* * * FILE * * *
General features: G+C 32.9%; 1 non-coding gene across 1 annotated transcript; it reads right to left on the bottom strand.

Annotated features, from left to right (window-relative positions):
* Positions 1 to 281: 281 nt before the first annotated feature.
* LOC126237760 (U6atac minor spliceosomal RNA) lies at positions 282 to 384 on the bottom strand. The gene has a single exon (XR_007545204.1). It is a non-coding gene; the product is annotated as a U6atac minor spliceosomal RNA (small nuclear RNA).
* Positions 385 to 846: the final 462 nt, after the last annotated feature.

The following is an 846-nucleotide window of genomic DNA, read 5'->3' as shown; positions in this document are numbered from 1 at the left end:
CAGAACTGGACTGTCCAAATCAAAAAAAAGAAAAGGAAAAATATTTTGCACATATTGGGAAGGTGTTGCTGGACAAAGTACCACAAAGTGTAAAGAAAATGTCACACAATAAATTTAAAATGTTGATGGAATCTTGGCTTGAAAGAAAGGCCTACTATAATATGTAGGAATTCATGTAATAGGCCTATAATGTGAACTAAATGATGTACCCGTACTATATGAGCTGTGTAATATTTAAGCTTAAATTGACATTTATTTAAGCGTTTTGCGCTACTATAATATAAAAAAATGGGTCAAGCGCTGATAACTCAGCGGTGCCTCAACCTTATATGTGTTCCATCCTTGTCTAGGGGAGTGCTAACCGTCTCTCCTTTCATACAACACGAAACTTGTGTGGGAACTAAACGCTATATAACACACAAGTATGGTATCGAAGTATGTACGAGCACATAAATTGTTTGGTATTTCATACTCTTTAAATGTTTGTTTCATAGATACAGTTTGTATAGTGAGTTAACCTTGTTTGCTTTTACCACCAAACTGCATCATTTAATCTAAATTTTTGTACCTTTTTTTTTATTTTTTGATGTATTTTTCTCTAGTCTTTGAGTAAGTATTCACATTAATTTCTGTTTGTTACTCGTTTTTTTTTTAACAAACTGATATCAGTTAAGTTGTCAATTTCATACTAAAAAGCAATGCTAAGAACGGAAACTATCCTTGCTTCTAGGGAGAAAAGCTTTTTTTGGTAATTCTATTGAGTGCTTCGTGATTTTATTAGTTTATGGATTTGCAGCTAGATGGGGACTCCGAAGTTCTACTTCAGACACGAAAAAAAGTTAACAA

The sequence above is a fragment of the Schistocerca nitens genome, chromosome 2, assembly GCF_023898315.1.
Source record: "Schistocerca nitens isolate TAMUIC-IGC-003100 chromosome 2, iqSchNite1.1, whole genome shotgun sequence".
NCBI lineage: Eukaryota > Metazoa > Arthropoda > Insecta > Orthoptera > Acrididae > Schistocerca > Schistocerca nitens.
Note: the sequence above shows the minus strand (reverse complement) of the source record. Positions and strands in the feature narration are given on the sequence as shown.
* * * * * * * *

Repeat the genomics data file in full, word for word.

General features: G+C 32.9%; 1 non-coding gene across 1 annotated transcript; it reads right to left on the bottom strand.

Annotated features, from left to right (window-relative positions):
* Positions 1 to 281: 281 nt before the first annotated feature.
* LOC126237760 (U6atac minor spliceosomal RNA) lies at positions 282 to 384 on the bottom strand. The gene has a single exon (XR_007545204.1). It is a non-coding gene; the product is annotated as a U6atac minor spliceosomal RNA (small nuclear RNA).
* Positions 385 to 846: the final 462 nt, after the last annotated feature.

The following is an 846-nucleotide window of genomic DNA, read 5'->3' as shown; positions in this document are numbered from 1 at the left end:
CAGAACTGGACTGTCCAAATCAAAAAAAAGAAAAGGAAAAATATTTTGCACATATTGGGAAGGTGTTGCTGGACAAAGTACCACAAAGTGTAAAGAAAATGTCACACAATAAATTTAAAATGTTGATGGAATCTTGGCTTGAAAGAAAGGCCTACTATAATATGTAGGAATTCATGTAATAGGCCTATAATGTGAACTAAATGATGTACCCGTACTATATGAGCTGTGTAATATTTAAGCTTAAATTGACATTTATTTAAGCGTTTTGCGCTACTATAATATAAAAAAATGGGTCAAGCGCTGATAACTCAGCGGTGCCTCAACCTTATATGTGTTCCATCCTTGTCTAGGGGAGTGCTAACCGTCTCTCCTTTCATACAACACGAAACTTGTGTGGGAACTAAACGCTATATAACACACAAGTATGGTATCGAAGTATGTACGAGCACATAAATTGTTTGGTATTTCATACTCTTTAAATGTTTGTTTCATAGATACAGTTTGTATAGTGAGTTAACCTTGTTTGCTTTTACCACCAAACTGCATCATTTAATCTAAATTTTTGTACCTTTTTTTTTATTTTTTGATGTATTTTTCTCTAGTCTTTGAGTAAGTATTCACATTAATTTCTGTTTGTTACTCGTTTTTTTTTTAACAAACTGATATCAGTTAAGTTGTCAATTTCATACTAAAAAGCAATGCTAAGAACGGAAACTATCCTTGCTTCTAGGGAGAAAAGCTTTTTTTGGTAATTCTATTGAGTGCTTCGTGATTTTATTAGTTTATGGATTTGCAGCTAGATGGGGACTCCGAAGTTCTACTTCAGACACGAAAAAAAGTTAACAA

The sequence above is a fragment of the Schistocerca nitens genome, chromosome 2, assembly GCF_023898315.1.
Source record: "Schistocerca nitens isolate TAMUIC-IGC-003100 chromosome 2, iqSchNite1.1, whole genome shotgun sequence".
NCBI lineage: Eukaryota > Metazoa > Arthropoda > Insecta > Orthoptera > Acrididae > Schistocerca > Schistocerca nitens.
Note: the sequence above shows the minus strand (reverse complement) of the source record. Positions and strands in the feature narration are given on the sequence as shown.